Cutting ad costs.

Advertisers are no different than folks who try to save money by negotiating a “deal” or justifying a premise on which the ad agency should price their work. Here are some of the more interesting techniques that clients have used over the past 50+ years. I have heard it all; here are some of my favorites:

“This shouldn’t take you long.” Assuming that if it’s quick it has to be cheap. In some cases this may be true, but the amount of time spent on a project is just one factor considered in the overall cost. There is the degree of difficulty. In other words if the project requires special talents or functions, that will add to the cost, More often than not the client sees projects as simple tasks and does not realize all that goes into producing a professional advertisement. So it might not take long, but that doesn’t mean it’s cheap.

“We are going to be spending a lot of money down the road.” Ahh, the promise of things to come… This is supposed to motivate the ad firm to reduce their fees on the initial projects and make it up later. This “give it to me cheap now and I let you screw me later” NEVER works. If the company makes it, their philosophy will prevail and they will always go with the lowest bidder. But in my experience, most of these ventures never get off the ground due to lack of capital and poor management. So the promise is never fulfilled. More important, no ethical professional will take this bait.

“We are also talking to other ad agencies.” In other words you are in a bidding war for our business. Competition is good, but if a marketer is buying on price alone you are not get the best ad agency. Experienced professional advertising services do not base their fees on bidding war mentality. While ad fees vary, they are competitive with the experience and services offered. Creativity, capabilities and personal chemistry should be considered along with costs. A freelance art student just starting out is naturally going to charge less than an experienced professional full-service marketing firm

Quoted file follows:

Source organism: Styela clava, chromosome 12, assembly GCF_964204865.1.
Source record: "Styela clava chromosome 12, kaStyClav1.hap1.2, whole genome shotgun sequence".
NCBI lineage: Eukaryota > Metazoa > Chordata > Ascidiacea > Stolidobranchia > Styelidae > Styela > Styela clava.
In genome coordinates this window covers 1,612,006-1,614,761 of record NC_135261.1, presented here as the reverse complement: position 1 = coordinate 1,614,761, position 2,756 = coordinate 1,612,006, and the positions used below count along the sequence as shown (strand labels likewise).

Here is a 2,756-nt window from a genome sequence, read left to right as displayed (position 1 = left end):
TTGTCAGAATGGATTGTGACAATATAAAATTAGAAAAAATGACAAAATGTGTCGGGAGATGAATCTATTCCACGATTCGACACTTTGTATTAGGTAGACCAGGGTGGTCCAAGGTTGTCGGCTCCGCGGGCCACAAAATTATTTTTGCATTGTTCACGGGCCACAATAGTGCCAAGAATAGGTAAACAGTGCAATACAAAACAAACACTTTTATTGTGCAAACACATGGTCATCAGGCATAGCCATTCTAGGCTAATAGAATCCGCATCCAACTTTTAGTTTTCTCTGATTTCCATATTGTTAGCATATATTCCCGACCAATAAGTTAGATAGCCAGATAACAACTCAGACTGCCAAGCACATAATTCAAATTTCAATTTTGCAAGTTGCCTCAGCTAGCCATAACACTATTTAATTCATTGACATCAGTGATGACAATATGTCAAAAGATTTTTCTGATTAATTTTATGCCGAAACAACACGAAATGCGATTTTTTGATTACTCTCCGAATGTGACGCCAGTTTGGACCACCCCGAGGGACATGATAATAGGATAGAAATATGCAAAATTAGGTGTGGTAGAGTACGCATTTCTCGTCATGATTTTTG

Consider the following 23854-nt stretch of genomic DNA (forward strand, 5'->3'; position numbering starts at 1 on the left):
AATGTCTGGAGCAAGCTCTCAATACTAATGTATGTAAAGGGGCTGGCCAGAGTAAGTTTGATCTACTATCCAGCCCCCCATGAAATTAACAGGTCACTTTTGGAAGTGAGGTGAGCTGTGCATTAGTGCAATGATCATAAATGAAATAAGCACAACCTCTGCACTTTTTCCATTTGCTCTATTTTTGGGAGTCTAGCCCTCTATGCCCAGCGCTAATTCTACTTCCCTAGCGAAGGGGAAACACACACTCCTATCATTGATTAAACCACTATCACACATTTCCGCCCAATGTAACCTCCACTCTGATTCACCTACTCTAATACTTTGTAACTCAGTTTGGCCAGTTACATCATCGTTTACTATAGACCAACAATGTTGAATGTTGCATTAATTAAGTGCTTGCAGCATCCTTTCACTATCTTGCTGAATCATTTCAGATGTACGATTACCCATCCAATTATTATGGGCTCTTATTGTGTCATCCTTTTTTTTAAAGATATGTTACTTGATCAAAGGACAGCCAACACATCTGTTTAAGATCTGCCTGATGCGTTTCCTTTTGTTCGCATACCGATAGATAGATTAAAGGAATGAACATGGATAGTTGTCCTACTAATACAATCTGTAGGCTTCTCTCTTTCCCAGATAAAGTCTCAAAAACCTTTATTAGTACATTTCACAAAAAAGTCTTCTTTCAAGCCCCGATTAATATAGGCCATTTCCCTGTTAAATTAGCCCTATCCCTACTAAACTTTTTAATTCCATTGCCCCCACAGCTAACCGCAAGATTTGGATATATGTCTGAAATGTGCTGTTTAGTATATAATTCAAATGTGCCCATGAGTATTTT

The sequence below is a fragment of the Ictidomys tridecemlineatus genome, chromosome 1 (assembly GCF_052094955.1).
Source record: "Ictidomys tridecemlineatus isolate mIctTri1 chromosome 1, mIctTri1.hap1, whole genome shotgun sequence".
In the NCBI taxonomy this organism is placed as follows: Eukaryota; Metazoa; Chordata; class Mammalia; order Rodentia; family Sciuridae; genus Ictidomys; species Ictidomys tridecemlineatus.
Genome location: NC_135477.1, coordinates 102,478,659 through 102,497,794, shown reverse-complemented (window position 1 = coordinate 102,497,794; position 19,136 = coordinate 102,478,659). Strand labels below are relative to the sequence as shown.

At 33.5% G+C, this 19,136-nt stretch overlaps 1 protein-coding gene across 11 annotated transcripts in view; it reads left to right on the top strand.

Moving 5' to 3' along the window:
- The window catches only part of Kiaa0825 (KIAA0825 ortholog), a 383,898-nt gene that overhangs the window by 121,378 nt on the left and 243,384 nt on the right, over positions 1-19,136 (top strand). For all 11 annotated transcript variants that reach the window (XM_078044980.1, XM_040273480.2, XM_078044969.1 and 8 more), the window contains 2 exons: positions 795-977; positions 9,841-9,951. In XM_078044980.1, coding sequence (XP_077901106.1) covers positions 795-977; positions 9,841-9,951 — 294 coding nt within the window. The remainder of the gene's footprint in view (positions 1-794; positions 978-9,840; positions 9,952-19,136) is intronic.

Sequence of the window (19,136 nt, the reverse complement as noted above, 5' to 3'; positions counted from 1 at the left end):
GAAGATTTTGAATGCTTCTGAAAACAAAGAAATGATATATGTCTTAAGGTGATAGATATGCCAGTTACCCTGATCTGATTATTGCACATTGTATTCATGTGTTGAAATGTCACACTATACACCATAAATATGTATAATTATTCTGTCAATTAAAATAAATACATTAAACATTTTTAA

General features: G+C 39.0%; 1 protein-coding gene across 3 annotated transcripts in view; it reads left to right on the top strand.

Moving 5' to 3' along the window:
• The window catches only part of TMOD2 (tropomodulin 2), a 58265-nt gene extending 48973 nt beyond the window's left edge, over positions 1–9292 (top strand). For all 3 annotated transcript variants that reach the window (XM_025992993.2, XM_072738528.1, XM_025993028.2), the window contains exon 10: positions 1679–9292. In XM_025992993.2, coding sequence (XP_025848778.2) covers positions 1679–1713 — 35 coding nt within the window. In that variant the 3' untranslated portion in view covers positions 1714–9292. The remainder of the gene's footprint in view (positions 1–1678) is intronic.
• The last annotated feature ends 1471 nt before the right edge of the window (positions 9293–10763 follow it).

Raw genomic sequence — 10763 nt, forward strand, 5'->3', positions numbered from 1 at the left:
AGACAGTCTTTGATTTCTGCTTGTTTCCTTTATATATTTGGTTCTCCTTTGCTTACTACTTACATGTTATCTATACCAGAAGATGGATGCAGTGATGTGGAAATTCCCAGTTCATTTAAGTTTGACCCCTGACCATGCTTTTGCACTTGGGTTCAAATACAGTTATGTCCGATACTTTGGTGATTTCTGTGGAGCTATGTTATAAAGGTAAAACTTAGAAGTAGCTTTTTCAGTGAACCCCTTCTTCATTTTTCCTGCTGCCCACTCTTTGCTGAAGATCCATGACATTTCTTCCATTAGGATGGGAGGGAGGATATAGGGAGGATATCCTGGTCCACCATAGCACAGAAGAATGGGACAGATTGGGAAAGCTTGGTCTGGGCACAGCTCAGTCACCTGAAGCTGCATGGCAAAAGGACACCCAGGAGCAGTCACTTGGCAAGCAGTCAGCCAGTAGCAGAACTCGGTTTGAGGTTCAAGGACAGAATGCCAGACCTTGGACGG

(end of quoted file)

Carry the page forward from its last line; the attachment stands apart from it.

“Same ad; just change the headline” By requesting minor changes some clients think they are going to save money. The truth is they are wasting money. Sure it’s cheaper to make a change like a headline then creating a new ad. But it’s like putting a paint job on the old car. It looks different, but everyone knows it’s your old car. If you have something new worth marketing, then spend the money to create a unique ad that will generate sales!

“If you don’t charge me too much on this ad I can do more ads.” I actually had at least three clients make this statement. I responded to one client by predicting he could sell twice as many products by reducing his prices by 50%. He thought about it for a minute then said, “I’d have to hire more people and my shipping costs would go up…. I’d be loosing money” BINGO! All of a sudden this was not such a good idea. Every marketing professional would like to have their clients run more ads, but not at the ad agencies expense.

“Ill give you half when the ad is done and the balance when I make some sales.” This is an attempt to get the ad agency to finance the advertisers’ promotions, and it doesn’t work. When I was young and naive I actually fell for a couple of these “deals” and got hung out to dry every time. Since then I made a deal with the bank; I don’t finance businesses and they don’t design advertising. The advertising firm has no control on the client’s products, quality, customer service, delivery, or their ability to collect money. So there is no guarantee money will be generated from sales.

Most ad agencies and marketing consultants will work with tight budgets and do everything possible to produce quality great ads and collateral that produces sales. Be honest and open with these professionals and they will bend over backwards to promote your business, but please do not try any of the tactics above. Tom Smisek Marketing Consultants serving Orange County California since 1980 For more information contact: